WHAT IS DATA INTEGRITY?
Data Integrity is the extent to which all data is complete, consistent, and accurate throughout the Data Integrity life-cycle. It must be attributable, legible, contemporaneously recorded and have an original copy.
WHY IS IT IMPORTANT?
Data Integrity can be compromised in numerous ways, whether it be human error intentionally or unintentionally. Data Integrity can come down to a life or death circumstance and therefore, companies must ensure that data is 100% accurate if governing bodies come back to your business.
Many manufacturers may not realise that Data Integrity in the manufacturing process is the most important aspect in the process. It is highly recommended that manufacturers use an electronic system to ensure greater control over the data and information.
Utilising an electronic system where this information is secure, automatically time stamped and can’t be maliciously altered, allows for greater confidence in the data.
Not being compliant can lead to warning letters and regulatory action from governing bodies. Every year there are reports of manufacturers falsifying data to get the products to market as quickly as possible.
HOW CAN MASON TECHNOLOGY HELP YOU WITH DATA INTEGRITY?
Mason Technology have numerous products and software programmes that can meet your Data Integrity needs and we are here to help with any queries related to Data Integrity.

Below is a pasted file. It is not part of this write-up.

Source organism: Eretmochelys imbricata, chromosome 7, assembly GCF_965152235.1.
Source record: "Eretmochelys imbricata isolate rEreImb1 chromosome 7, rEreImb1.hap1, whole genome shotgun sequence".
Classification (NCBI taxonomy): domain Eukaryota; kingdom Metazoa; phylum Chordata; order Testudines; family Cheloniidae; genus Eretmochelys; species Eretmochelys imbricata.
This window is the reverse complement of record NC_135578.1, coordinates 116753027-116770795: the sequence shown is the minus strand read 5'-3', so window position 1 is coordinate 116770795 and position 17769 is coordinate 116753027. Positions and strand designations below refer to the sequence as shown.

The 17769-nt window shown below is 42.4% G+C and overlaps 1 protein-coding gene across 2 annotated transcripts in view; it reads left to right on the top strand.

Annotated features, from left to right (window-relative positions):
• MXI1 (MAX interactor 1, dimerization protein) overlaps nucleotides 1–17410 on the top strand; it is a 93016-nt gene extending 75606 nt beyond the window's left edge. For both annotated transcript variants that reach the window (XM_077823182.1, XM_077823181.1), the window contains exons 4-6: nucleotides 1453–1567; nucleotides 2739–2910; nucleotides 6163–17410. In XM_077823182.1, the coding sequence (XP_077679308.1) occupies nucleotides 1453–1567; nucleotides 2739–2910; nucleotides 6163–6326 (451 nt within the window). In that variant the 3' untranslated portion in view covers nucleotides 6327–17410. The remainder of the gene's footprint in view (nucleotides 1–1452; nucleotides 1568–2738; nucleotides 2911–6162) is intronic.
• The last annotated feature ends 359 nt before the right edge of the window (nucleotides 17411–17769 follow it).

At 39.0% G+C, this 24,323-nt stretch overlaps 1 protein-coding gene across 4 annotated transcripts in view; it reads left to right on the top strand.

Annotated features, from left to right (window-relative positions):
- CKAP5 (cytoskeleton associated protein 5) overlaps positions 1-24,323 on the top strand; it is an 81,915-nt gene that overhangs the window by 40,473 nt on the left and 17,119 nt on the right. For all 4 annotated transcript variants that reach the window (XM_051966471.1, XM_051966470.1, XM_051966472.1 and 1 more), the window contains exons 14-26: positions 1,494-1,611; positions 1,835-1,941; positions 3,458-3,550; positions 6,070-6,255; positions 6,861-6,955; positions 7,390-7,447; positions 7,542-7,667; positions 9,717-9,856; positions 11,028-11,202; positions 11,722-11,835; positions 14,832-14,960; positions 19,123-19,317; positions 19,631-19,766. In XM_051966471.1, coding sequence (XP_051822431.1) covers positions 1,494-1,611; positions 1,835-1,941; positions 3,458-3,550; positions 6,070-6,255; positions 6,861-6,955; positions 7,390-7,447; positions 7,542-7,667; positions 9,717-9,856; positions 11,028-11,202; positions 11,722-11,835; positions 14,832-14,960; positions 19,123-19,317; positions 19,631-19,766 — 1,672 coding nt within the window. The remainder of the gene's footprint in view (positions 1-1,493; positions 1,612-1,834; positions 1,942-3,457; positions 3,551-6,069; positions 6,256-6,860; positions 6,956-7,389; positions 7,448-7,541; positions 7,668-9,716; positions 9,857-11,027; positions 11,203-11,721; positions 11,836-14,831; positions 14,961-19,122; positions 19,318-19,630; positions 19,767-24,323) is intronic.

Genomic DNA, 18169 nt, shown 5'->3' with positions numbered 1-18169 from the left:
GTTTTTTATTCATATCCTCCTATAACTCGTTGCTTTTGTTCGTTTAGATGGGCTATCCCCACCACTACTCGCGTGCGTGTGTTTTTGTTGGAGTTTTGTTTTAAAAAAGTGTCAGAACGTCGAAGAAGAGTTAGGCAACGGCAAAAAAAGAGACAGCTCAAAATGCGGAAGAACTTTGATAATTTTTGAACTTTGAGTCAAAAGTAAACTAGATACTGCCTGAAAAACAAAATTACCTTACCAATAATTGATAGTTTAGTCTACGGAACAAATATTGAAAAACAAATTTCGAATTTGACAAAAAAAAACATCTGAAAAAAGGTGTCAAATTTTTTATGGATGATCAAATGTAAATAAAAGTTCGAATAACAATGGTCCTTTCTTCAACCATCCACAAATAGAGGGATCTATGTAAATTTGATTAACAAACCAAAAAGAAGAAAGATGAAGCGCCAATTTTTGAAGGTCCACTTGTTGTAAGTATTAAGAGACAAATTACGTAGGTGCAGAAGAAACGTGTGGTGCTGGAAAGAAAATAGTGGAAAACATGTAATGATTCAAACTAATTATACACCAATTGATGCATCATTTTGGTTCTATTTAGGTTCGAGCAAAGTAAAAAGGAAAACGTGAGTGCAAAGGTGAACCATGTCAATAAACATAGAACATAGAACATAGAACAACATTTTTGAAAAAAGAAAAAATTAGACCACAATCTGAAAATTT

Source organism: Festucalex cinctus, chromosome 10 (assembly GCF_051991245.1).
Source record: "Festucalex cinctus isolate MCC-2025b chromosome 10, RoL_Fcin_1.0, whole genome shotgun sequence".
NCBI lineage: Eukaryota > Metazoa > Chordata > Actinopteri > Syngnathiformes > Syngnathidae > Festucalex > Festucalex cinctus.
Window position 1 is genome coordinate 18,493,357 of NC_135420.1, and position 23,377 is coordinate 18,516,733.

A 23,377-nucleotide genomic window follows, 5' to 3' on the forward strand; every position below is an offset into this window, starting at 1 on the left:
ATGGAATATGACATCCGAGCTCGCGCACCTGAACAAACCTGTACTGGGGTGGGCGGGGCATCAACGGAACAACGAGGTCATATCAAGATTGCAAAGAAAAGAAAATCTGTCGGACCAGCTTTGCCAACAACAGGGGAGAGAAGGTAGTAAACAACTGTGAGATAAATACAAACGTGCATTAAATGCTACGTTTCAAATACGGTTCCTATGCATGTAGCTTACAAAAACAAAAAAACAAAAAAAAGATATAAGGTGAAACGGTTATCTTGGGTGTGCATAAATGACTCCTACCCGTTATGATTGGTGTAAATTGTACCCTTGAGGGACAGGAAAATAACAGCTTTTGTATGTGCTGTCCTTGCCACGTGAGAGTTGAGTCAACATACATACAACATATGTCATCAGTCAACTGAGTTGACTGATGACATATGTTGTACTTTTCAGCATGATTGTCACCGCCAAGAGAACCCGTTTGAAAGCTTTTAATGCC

Call Mason Technology today, to see how we can help be a solution provider for your Data Integrity needs!
All levels of management are responsible for quality and compliance in regulated laboratories.
Systems that are file based are not fit for use in regulated environments as it is easy to delete data, instead use a system with an integrated database.
A laboratory application must be configured to enable the audit trail, turn on electronic signatures and define user types with associated access privileges.
Design your work processes to work electronically for greater efficiency and speed. Validate the system for intended use, keep paper print-outs to a minimum, define electronic records/raw data for the system and sign the reports electronically.
Allocate each user a unique identity and use adequate password strength. When a person leaves or no longer requires access, disable the account to ensure that the user identity is not reused. Ensure the passwords are sufficiently strong and are not shared or written down.
Use the IT department to administer the system if possible to avoid conflicts of interest. For example application configuration settings and user account management.
Determine and document which analytical procedures can be adjusted and those which cannot, this control can include the data acquisition, instrument control and integration parameters as deemed necessary.
SOP defines hot interpret data for specific instrument types.
Staff must be trained in all the SOP’s applicable to the system. Training includes data integrity.
Carry out effective self-inspections or internal audits. Self-inspections must be independent and focus on ensuring data integrity within any system. Auditors must focus on the electronic records and working practices within the system rather than any paper records outside of it. If non-compliances are identified ensure that CAPA’s are effective and issues are not repeated.
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